BACKGROUND: There is no standard chemotherapy available for unresectable or metastatic small bowel adenocarcinoma (SBA) because of its rarity. This systematic review aims to assess the efficacy and safety of chemotherapy for patients with unresectable or metastatic SBA. METHODS: In accordance with the PRISMA statements, literature search was conducted using PubMed, Scopus, and the Cochrane Central Register of Controlled Trials. The included studies were prospective randomized, nonrandomized, or observational studies. Risk of bias was assessed the ROBINS-I tool. RESULTS: Seven prospective single-arm Phase II studies were included in this review. Six of them were assessed as having a moderate risk of bias and one as having a serious risk of bias. A meta-analysis was not performed, because the studies were single-arm. Systemic chemotherapy based on fluoropyrimidine regimens achieved favorable outcomes with acceptable adverse effects as a first therapy; however, the regimens differed in each study. The object response rate was 18-50%, and the disease control rate was 29-87%. With 5-fluorouracil, adriamycin, and mitomycin-C regimen, one treatment-related death occurred. A second line of therapy including chemotherapy with nab-paclitaxel also showed favorable efficacy. The object response rate was 20%, and the disease control rate was 50%. CONCLUSIONS: Systemic chemotherapy based on fluoropyrimidine regimens was mainly used for unresectable or metastatic SBA. While it may achieve favorable outcomes with acceptable adverse effects, further evidence is needed.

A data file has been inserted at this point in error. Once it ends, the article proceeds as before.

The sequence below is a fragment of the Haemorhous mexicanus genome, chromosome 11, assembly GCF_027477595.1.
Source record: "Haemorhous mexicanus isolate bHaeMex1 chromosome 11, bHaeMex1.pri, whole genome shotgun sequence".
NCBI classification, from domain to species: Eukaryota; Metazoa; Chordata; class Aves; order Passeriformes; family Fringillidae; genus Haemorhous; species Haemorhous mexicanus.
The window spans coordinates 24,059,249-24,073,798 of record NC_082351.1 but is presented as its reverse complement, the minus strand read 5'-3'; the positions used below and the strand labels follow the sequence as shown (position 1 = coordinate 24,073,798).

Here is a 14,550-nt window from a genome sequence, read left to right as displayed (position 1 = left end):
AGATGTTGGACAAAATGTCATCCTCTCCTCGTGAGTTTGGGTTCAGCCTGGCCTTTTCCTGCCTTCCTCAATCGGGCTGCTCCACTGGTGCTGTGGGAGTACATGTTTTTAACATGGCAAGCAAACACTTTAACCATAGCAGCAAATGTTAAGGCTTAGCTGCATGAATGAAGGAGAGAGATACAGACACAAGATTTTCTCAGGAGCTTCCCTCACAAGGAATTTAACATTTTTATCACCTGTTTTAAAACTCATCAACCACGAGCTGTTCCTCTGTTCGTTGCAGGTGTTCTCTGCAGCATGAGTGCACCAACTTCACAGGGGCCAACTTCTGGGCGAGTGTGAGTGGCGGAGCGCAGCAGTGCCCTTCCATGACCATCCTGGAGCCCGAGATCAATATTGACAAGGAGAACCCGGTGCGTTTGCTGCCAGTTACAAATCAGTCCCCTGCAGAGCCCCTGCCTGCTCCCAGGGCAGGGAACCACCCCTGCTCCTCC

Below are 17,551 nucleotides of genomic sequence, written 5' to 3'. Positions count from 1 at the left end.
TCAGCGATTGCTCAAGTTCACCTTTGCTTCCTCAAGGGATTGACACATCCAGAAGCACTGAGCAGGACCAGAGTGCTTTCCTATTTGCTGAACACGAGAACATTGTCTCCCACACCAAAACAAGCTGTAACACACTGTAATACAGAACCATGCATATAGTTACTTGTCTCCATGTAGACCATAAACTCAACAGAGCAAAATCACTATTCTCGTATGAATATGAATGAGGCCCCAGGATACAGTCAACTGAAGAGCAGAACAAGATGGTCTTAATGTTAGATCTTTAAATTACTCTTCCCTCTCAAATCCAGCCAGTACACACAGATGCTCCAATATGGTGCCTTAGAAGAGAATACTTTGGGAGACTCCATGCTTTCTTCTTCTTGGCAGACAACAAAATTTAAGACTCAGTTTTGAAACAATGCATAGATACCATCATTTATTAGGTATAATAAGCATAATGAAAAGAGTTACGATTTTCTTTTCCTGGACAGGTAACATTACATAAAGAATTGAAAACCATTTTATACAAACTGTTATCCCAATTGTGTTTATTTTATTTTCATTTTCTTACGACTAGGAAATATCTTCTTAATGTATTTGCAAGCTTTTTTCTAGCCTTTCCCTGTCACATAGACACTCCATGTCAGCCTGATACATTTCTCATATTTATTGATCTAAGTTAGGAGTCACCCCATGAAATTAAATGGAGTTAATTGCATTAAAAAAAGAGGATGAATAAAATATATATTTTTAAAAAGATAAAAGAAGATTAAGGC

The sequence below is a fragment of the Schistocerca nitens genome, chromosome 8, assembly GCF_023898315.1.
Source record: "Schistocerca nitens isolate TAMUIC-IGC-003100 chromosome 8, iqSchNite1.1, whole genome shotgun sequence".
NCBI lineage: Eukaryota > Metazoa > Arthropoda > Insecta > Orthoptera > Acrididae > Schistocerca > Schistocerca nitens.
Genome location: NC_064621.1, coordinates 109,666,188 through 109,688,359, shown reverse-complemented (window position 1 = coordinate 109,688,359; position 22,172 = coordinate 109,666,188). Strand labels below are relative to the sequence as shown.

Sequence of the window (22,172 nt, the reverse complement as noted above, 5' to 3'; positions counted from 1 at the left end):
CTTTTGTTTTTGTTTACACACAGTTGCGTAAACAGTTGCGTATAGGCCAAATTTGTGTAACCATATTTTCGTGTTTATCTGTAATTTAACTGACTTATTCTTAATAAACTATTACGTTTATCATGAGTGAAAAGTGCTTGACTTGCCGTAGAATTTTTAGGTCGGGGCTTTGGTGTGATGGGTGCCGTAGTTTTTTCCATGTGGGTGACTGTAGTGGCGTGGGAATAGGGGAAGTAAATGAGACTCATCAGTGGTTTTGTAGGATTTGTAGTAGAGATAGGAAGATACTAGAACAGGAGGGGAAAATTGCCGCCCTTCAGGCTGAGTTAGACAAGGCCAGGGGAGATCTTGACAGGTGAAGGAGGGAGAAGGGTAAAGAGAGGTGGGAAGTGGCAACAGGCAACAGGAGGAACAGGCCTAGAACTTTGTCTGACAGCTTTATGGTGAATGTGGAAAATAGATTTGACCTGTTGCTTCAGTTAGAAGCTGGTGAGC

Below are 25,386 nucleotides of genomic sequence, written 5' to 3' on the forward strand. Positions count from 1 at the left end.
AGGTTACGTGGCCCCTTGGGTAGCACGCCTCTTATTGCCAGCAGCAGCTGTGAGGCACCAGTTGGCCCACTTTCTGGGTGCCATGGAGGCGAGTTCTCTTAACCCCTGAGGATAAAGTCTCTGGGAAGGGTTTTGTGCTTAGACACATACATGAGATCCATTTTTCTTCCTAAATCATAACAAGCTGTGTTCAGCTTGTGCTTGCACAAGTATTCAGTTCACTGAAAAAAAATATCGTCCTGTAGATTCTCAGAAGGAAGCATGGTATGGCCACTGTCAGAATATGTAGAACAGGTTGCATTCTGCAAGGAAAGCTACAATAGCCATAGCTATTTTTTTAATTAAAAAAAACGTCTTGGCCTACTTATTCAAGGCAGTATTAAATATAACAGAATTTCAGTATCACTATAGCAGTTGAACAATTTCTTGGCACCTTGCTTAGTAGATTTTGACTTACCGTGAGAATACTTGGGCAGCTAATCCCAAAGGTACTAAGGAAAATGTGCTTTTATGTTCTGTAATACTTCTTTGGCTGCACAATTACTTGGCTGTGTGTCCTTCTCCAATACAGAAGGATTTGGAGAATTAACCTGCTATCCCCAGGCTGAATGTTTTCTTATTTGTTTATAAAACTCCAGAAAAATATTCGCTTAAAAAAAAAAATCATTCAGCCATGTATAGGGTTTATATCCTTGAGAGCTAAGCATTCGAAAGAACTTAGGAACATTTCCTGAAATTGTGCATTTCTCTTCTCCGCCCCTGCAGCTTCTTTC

Assuntos
Adenocarcinoma/tratamento farmacológico , Protocolos de Quimioterapia Combinada Antineoplásica/efeitos adversos , Protocolos de Quimioterapia Combinada Antineoplásica/uso terapêutico , Neoplasias Intestinais/tratamento farmacológico , Intestino Delgado/patologia , Adenocarcinoma/patologia , Adenocarcinoma/cirurgia , Albuminas/administração & dosagem , Doxorrubicina/administração & dosagem , Fluoruracila/administração & dosagem , Humanos , Neoplasias Intestinais/patologia , Neoplasias Intestinais/cirurgia , Intestino Delgado/efeitos dos fármacos , Paclitaxel/administração & dosagem , Estudos Prospectivos , Resultado do Tratamento
3.
Am J Physiol Gastrointest Liver Physiol ; 318(6): G1070-G1087, 2020 06 01.
Artigo em Inglês | MEDLINE | ID: mdl-32390462

RESUMO